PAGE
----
The dense fluidized mass is maintained along the outer surface of the duct by contacting spent particulate source of heat and carbon containing solid residue discharged over the top edge of the duct with an ascending stream of a stripping gas which is nondeleteriously reactive with respect to pyrolysis products. This stripping gas also serves to strip hydrocarbons from the solids mixture in the dense fluidized bed, thereby increasing the yield of hydrocarbon product.
Preferably the weight ratio of the fluidized solids mixture passing upwards along the inner surface of the duct to carbonaceous material introduced to the fast fluidized bed is above about 6 to prevent agglomeration on the reactor walls and less than about 40 for economy of operation.
In the process of the invention, pyrolysis occurs at a temperature from about 600° to about 2000° F. Short reaction times and low temperatures in the fast fluidized bed enhance formation of middle distillate hydrocarbons, i.e., hydrocarbons in the range of C hydrocarbons to hydrocarbons having an end point of 950° F. As a consequence, it is preferred to conduct pyrolysis at pyrolysis times of less than about 5 seconds, and more preferably from about 0.1 to about 3 seconds, and at a temperature of from about 900° to about 1400° F.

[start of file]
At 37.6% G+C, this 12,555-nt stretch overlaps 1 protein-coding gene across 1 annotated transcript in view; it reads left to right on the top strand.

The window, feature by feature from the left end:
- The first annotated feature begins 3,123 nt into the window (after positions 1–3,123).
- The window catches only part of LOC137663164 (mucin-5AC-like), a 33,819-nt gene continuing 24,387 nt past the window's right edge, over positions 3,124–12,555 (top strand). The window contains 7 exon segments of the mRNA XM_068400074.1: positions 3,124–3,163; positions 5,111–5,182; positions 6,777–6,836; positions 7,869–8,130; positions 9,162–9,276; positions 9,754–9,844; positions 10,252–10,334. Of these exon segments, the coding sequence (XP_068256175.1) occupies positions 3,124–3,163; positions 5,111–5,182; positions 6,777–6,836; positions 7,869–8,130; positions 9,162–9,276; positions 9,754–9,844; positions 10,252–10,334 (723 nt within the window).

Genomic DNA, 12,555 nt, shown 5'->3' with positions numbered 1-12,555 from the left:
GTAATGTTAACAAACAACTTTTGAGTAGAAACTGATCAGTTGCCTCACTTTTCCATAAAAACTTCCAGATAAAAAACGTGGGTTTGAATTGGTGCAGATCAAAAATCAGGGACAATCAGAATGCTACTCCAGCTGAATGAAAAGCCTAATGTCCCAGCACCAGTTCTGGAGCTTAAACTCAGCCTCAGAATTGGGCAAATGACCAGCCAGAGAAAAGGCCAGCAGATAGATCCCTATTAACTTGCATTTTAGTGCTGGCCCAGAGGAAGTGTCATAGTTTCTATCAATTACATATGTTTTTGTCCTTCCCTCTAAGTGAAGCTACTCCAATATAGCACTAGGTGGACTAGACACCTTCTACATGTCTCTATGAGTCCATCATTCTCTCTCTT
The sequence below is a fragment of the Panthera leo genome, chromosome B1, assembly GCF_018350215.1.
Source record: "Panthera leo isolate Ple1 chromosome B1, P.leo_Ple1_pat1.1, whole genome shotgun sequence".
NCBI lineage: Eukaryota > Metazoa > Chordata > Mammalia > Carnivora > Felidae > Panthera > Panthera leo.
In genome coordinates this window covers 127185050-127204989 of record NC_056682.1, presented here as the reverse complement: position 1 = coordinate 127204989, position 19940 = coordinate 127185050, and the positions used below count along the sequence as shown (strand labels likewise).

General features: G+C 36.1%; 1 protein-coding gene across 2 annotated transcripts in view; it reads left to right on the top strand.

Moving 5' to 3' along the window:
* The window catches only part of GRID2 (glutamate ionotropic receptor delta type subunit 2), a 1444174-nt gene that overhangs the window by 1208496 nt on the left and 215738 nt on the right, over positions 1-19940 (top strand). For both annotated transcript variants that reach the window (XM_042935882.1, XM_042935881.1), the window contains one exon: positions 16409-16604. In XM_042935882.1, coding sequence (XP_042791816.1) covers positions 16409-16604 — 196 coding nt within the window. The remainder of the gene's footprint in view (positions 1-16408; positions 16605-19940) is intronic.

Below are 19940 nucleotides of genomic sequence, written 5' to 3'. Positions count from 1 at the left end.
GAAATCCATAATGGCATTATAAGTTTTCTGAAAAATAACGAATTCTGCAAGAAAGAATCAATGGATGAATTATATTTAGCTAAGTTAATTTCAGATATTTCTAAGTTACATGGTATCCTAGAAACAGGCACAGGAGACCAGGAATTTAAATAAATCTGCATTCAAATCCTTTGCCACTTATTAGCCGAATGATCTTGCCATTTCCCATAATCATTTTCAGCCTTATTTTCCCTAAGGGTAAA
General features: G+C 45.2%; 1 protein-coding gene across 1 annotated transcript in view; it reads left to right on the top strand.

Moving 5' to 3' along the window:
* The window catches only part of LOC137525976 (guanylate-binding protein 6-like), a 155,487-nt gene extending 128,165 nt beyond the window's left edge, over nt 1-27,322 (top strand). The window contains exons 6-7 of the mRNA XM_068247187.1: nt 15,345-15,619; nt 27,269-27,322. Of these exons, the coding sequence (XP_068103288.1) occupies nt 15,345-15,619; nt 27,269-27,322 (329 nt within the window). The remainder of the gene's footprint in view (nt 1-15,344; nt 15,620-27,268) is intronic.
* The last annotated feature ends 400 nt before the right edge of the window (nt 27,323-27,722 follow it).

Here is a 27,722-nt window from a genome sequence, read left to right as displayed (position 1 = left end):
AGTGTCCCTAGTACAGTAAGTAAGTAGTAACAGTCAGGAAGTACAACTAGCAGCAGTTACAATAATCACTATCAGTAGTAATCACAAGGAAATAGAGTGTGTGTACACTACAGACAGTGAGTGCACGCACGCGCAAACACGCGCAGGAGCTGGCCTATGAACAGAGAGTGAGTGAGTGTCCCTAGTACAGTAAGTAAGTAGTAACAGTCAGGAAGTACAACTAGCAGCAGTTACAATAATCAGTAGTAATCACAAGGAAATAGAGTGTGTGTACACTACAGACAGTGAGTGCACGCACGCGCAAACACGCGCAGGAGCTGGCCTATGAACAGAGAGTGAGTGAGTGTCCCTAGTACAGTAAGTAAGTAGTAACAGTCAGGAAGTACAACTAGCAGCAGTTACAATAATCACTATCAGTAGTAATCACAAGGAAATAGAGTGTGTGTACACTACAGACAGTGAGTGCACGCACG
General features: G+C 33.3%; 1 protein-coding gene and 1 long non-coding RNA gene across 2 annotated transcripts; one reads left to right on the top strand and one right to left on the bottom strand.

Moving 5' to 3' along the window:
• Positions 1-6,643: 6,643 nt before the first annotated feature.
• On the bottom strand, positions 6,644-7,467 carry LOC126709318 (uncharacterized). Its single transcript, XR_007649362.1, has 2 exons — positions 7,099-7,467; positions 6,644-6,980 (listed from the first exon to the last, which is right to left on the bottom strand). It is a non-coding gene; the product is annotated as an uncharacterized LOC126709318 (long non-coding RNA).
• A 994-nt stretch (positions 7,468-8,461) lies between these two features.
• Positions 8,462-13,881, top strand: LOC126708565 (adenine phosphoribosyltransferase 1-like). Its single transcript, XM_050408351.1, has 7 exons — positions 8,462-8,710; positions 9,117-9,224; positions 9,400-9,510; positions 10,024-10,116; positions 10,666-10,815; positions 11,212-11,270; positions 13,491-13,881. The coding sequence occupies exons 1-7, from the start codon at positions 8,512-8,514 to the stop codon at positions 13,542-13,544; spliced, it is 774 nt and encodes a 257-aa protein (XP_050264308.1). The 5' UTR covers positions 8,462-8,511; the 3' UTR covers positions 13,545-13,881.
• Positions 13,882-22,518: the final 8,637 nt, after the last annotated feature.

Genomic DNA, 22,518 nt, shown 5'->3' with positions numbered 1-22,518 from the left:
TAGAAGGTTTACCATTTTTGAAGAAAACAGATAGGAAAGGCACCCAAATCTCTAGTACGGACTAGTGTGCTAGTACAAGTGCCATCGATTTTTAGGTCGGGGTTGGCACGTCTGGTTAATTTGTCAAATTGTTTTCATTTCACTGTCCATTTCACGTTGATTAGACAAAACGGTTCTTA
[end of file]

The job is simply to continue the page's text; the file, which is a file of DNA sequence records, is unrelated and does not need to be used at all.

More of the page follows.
To achieve pyrolysis the solid particulate source of heat generally is introduced at a temperature from about 100° to about 500° F higher than the pyrolysis temperature to be achieved. The weight ratio of the particulate source of heat to the carbonaceous feed ranges from about 2 to about 20:1. In a version of this invention, the heat load on the particulate source of heat is reduced by heating the dense fluidized mass which supplies the particles for the layer along the inner surface of the duct.